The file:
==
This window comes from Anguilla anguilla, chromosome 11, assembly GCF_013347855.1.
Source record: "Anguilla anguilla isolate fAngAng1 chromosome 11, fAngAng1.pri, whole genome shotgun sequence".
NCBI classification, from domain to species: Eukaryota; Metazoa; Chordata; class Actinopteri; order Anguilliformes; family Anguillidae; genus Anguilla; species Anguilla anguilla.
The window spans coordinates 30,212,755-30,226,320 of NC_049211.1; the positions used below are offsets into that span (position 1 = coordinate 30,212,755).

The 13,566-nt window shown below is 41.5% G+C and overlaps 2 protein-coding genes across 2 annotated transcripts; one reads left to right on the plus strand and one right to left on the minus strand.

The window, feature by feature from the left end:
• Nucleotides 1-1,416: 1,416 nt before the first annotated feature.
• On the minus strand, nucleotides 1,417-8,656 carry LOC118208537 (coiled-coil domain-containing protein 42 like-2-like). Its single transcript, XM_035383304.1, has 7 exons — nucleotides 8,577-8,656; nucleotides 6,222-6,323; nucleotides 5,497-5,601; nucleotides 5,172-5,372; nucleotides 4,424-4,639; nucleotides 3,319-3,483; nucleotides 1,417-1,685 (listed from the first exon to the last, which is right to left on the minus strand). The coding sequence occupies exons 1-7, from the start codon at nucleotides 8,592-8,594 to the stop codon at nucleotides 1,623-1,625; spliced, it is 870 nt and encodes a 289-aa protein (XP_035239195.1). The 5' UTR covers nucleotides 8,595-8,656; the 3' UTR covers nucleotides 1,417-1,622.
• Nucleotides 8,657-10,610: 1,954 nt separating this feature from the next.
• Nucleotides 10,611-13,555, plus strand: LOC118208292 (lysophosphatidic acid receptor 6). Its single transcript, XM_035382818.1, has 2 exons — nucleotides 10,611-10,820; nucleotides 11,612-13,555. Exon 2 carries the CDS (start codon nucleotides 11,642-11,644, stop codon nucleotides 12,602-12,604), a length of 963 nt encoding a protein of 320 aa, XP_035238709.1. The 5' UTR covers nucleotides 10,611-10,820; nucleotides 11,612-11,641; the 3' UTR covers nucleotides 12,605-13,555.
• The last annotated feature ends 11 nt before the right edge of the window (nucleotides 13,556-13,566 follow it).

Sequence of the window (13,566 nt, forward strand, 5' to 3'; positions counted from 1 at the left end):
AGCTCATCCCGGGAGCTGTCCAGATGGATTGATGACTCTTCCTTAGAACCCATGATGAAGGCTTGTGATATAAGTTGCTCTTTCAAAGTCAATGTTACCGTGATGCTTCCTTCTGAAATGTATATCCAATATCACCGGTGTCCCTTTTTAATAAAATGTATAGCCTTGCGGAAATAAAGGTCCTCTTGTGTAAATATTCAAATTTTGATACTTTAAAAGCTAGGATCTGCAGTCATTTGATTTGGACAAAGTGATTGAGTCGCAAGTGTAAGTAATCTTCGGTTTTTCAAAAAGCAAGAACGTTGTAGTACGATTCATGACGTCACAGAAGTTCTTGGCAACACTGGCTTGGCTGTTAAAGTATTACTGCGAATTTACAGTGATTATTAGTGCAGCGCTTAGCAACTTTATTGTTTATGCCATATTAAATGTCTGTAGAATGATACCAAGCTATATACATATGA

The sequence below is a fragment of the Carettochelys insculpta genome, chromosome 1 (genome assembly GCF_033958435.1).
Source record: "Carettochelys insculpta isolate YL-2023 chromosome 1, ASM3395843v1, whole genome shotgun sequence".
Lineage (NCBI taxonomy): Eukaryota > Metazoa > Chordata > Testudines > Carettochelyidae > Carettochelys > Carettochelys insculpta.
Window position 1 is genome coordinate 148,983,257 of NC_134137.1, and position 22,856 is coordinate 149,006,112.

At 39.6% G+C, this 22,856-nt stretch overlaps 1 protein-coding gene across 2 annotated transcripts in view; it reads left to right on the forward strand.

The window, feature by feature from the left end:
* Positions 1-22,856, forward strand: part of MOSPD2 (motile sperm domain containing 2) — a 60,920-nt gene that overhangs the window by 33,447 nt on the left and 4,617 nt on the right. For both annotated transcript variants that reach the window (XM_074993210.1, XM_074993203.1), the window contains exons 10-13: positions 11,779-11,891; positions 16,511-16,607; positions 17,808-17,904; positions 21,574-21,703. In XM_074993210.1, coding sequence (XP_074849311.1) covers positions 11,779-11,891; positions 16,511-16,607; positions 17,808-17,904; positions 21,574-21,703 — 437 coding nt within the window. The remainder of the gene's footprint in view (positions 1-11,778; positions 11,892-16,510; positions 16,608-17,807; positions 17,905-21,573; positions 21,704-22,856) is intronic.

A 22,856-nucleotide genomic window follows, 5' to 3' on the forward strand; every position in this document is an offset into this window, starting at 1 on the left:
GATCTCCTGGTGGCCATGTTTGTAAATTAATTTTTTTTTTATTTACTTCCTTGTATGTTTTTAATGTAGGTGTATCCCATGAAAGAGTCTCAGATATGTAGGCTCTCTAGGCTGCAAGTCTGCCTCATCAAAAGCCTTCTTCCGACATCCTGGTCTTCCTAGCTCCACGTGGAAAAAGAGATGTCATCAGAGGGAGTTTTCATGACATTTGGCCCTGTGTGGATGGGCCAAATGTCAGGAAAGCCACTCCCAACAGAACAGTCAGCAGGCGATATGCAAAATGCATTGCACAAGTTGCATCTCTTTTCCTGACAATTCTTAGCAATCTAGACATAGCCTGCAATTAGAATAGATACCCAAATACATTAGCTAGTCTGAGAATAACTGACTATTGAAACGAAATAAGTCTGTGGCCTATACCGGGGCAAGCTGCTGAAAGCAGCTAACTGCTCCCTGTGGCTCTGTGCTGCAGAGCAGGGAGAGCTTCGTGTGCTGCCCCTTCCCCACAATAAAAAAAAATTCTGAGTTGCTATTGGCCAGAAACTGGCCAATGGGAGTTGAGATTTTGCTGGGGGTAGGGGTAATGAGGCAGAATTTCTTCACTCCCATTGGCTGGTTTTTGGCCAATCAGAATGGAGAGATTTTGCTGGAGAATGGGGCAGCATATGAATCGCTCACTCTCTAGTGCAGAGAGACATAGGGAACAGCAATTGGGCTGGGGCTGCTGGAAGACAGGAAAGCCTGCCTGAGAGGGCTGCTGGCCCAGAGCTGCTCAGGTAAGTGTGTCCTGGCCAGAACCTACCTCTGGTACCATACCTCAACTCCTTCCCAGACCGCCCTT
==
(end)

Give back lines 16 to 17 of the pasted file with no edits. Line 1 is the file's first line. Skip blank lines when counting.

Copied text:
Lineage (NCBI taxonomy): Eukaryota > Metazoa > Chordata > Testudines > Carettochelyidae > Carettochelys > Carettochelys insculpta.
Window position 1 is genome coordinate 148,983,257 of NC_134137.1, and position 22,856 is coordinate 149,006,112.